Elizabeth Donald, a senior from South Windsor, Connecticut, never imagined she'd wind up assisting a Supreme Court justice, let alone interning with the highest court in the land. But that's exactly what happened last semester when Donald, working through the School of Diplomacy's Semester in Washington Program, secured an assignment with the Clerk's Office.
While interning in Washington, Donald responded to legal pleadings, verified bar memberships and worked one-on-one with the lawyers who were at the court to give oral arguments. Donald said that assisting bar members gave her an opportunity to see "how a successful attorney can use the law to bring about real change."
Donald was able to interact with the justices and worked on a statistics research project for Justice Sotomayor. A high point of Donald's experience was hearing Justice Antonin Scalia speak at a meeting for the Supreme Court Historical Society. Donald was also introduced to Justice Ruth Bader Ginsburg and felt inspired by Ginsburg's ability to help advance women's rights and constitutional law. Donald said she found the genuine nature of Justice Ginsberg's opinions to be "inspirational."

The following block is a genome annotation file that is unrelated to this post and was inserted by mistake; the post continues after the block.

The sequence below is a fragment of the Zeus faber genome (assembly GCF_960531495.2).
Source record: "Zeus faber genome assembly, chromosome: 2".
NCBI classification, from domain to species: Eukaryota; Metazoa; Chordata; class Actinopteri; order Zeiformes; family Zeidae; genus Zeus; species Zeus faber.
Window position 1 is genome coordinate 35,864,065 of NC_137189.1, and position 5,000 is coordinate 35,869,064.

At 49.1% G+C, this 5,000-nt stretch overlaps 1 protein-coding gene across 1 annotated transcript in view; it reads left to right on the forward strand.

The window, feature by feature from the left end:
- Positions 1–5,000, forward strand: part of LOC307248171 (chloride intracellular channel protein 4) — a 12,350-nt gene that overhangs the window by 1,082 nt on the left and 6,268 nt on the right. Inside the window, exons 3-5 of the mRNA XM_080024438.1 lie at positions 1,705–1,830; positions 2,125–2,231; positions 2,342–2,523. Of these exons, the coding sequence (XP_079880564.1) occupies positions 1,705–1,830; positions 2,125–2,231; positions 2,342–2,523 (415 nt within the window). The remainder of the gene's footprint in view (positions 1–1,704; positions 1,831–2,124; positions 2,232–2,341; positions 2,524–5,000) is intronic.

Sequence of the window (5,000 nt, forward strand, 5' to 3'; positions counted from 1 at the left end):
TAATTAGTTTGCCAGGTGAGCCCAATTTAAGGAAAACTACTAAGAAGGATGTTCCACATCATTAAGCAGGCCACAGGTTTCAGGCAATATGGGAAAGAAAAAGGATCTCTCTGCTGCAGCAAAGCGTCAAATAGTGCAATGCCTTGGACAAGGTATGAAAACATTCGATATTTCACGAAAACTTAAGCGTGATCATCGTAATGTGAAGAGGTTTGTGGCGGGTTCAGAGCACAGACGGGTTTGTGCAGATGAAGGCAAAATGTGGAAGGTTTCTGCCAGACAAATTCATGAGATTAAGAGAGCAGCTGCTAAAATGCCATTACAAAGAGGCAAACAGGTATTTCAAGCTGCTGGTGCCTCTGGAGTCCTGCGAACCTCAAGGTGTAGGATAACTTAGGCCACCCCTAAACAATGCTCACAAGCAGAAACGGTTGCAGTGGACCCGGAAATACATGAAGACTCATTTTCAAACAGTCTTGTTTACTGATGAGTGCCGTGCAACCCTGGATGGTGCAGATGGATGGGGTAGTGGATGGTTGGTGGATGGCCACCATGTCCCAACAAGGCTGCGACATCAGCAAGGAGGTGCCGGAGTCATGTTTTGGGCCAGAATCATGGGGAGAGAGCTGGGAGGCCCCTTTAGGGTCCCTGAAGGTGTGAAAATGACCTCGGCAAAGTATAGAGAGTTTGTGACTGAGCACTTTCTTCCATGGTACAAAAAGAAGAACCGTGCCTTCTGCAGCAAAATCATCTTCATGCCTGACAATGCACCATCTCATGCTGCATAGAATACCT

The experience led Donald, who is majoring in Modern Languages, with a minor in Legal Studies, to an internship with Horton, Shields & Knox. The Hartford-based law firm usually hires current law school students as interns, but made an exception for Donald. While interning, she had the opportunity to work with senior partner Wesley Horton. One of Donald's role models, Horton has argued over 100 cases in the Connecticut Supreme Court, including the Kelo v. New London case at the U.S. Supreme Court.
After graduating from Seton Hall next May, Donald plans to head to law school. She hopes to practice appellate litigation, specifically constitutional law and would like to pursue a career as a judge. Donald said that many factors contributed to her decision to become a lawyer, but the most important has been the ability of law to bring about social change. "I passionately believe in a broad application of freedom of speech," she explains, "and hope to use my legal education to derail efforts to narrow the freedom of speech clause."